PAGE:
• G.R. No. 180045 : November 17, 2010 GOVERNMENT SERVICE INSURANCE SYSTEM, Petitioner, v. NATIONAL LABOR RELATIONS COMMISSION (NLRC), DIONISIO BANLASAN, ALFREDO T. TAFALLA, TELESFORO D. RUBIA, ROGELIO A. ALVAREZ, DOMINADOR A. ESCOBAL, and ROSAURO PANIS, Respondents.

  • G.R. No. 181643 : November 17, 2010 MICHELLE I. PINEDA, Petitioner, v. COURT OF APPEALS (Former Ninth Division) and the DEPARTMENT OF EDUCATION, represented by Assistant Secretary CAMILO MIGUEL M. MONTESA, Respondents.

  • G.R. No. 185839 : November 17, 2010 PEOPLE OF THE PHILIPPINES, Plaintiff-Appellee, v. ARSENIO CABANILLA, Accused-Appellant.

  • G.R. No. 186605 : November 17, 2010 CENTRAL AZUCARERA DE BAIS EMPLOYEES UNION-NFL [CABEU-NFL], represented by its President, PABLITO SAGURAN, Petitioner, v. CENTRAL AZUCARERA DE BAIS, INC. [CAB], represented by its President, ANTONIO STEVEN L. CHAN, Respondent.

  • G.R. No. 157644 : November 17, 2010 SPOUSES ERNESTO and VICENTA TOPACIO, as represented by their attorney-in-fact MARILOU TOPACIO-NARCISO, Petitioners, v. BANCO FILIPINO SAVINGS and MORTGAGE BANK, Respondent.

  • A.M. No. RTJ-08-2131 (Formerly OCA IPI No. 05-2241-RTJ) : November 22, 2010 LORNA M. VILLANUEVA, Complainant, v. JUDGE APOLINARIO M. BUAYA, Respondent.

  • A.M. No. P-10-2865 (Formerly A.M. OCA I.P.I. No. 09-3044-P) : November 22, 2010 EXECUTIVE JUDGE AURORA MAQUEDA ROMAN, Regional Trial Court, Gumaca, Quezon, Complainant, v. VIRGILIO M. FORTALEZA, Clerk of Court, Municipal Trial Court, Catanauan, Quezon, Respondent.

  • G.R. No. 191545 : November 22, 2010 HEIRS OF AUGUSTO SALAS, JR., represented by TERESITA D. SALAS, Petitioners, v. MARCIANO CABUNGCAL ET AL., Respondents.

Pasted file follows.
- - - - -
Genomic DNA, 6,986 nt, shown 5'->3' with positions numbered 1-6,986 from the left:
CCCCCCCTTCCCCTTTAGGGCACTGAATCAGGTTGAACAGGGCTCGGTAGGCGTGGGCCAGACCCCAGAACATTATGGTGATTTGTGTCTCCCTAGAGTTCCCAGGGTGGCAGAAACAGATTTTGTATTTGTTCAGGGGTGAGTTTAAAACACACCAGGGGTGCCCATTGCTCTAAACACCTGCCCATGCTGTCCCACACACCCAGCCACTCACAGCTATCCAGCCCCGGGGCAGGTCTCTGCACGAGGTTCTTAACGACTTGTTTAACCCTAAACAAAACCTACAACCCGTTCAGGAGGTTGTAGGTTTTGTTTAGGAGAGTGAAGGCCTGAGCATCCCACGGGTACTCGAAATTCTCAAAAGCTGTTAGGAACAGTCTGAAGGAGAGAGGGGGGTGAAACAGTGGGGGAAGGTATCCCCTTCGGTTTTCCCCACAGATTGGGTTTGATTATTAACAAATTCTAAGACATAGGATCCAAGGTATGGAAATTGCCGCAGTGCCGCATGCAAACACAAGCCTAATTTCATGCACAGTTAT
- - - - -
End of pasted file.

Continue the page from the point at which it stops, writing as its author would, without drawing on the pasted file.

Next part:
• A.C. No. 5859 (Formerly CBD Case No. 421) : November 23, 2010 ATTY. CARMEN LEONOR M. ALCANTARA, VICENTE P. MERCADO, SEVERINO P. MERCADO AND SPOUSES JESUS AND ROSARIO MERCADO, Complainants, v. ATTY. EDUARDO C. DE VERA, Respondent.

  • G.R. No. 187752 : November 23, 2010 IRENE K. NACU, substituted by BENJAMIN M. NACU, ERVIN K. NACU, and NEJIE N. DE SAGUN, Petitioners, v. CIVIL SERVICE COMMISSION and PHILIPPINE ECONOMIC ZONE AUTHORITY, Respondents.

  • G.R. No. 191618 : November 23, 2010 ATTY. ROMULO B. MACALINTAL, Petitioner, v. PRESIDENTIAL ELECTORAL TRIBUNAL, Respondent.

  • G.R. No. 175080 : November 24, 2010 EUGENIO R. REYES, joined by TIMOTHY JOSEPH M. REYES, MA. GRACIA S. REYES, ROMAN GABRIEL M. REYES, and MA. ANGELA S. REYES, Petitioners, v. LIBRADA F. MAURICIO (deceased) and LEONIDA F. MAURICIO, Respondents.

  • G.R. No. 187978 : November 24, 2010 ROMULO R. PERALTA, Petitioner, v. HON. RAUL E. DE LEON, Presiding Judge, Regional Trial Court of Para´┐Żaque, Branch 258, HON. ARBITER DUNSTAN SAN VICENTE, in his capacity as Housing and Land Use Regulatory Arbiter and LUCAS ELOSO EJE, in his capacity as Sheriff, Regional Trial Court, Para´┐Żaque City and CONCEPTS AND SYSTEM DEVELOPMENT INC., as represented by its CHAIRMAN KASUO NORO, Respondents.

  • A.M. No. HOJ-10-03 (Formerly A.M. OCA IPI No. 09-04-HOJ) : November 15, 2010 THELMA T. BABANTE-CAPLES, Complainant, v. PHILBERT B. CAPLES, Utility Worker II, Hall of Justice, Municipal Trial Court, La Paz, Leyte, Respondent.

  • G.R. No. 190754 : November 17, 2010 SAN PEDRO CINEPLEX PROPERTIES, INC., Petitioner, v. HEIRS OF MANUEL HUMADA ENA´┐ŻO, represented by VIRGILIO A. BOTE, Respondents.